Hearings in the European Court
The two cases originate, respectively, from the High Court in the UK and the regional administrative court in Minden, Germany. Both cases were referred to the European Court for adjudication of the legality of Article 8 of the relevant EU directive, which bans the sale of snuff. Since both cases relate to the same matter, they were addressed at the same time by the European Court.
We take the view that the snuff ban violates several fundamental principles of EU law, including, but not restricted to, the principle of the free movement of goods within the EU countries, says Bo Aulin, Chief Legal Counsel at Swedish Match.
But we also consider that the ban should be lifted against the background of the scientific support that exists for products with lower health risks, such as Swedish snuff, as an alternative to cigarettes.
However, a judicial process always involves a degree of uncertainty, continues Bo Aulin. But even if the European Court rules that the ban is not unlawful, we are convinced that it will still be removed within a few years, since it is so obvious that it does not benefit public health or serve any other social purpose.
In a recently published scientific study in the European Journal of Epidemiology, it was estimated that some 200,000 of the 500,000 smoking-related deaths each year in the EU could be avoided if other countries in Europe adopted a Swedish pattern of tobacco consumption. The study* maintains that the lower level of smoking-related mortality in Swedish men is linked to the use of snuff.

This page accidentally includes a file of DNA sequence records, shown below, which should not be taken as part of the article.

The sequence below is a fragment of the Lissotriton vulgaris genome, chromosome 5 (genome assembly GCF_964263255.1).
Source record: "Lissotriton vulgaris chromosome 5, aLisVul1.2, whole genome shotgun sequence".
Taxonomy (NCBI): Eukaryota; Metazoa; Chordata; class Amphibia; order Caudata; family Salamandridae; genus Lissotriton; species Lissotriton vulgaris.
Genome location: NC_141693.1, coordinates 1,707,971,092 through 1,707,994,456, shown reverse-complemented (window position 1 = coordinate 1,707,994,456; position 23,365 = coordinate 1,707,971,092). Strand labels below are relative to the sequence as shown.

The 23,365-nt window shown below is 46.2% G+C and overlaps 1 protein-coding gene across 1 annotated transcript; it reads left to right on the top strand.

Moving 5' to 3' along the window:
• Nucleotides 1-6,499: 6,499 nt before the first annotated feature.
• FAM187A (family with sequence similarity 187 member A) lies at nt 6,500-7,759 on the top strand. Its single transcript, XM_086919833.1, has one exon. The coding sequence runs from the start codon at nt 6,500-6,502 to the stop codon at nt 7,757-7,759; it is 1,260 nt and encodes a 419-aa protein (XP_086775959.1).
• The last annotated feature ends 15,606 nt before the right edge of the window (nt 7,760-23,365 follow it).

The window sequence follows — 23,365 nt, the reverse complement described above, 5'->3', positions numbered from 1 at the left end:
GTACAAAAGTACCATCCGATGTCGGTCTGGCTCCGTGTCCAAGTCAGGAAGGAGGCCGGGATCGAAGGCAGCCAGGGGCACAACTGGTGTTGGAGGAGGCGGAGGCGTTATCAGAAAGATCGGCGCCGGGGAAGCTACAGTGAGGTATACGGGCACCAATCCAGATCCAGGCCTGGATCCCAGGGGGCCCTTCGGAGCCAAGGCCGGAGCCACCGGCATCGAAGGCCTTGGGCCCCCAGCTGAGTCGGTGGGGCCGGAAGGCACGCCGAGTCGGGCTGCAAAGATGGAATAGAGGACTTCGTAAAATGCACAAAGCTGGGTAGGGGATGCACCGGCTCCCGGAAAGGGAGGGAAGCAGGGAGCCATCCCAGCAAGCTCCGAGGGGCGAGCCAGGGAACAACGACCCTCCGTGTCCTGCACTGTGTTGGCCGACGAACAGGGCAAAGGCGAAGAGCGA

Ola Wiklund, Professor of European Community Law at Stockholm University, commented on the hearing in the Aftonbladet newspaper on March 30:
The issue to be examined is whether the ban is necessary to protect public health. It is contrary to the principle of the free movement of goods - a principle that carries a lot of weight. I will not be surprised if Sweden is soon able to begin exporting snuff.
* The burden of mortality from smoking: Comparing Sweden with other countries in the European Union, Brad Rodu and Phil Cole.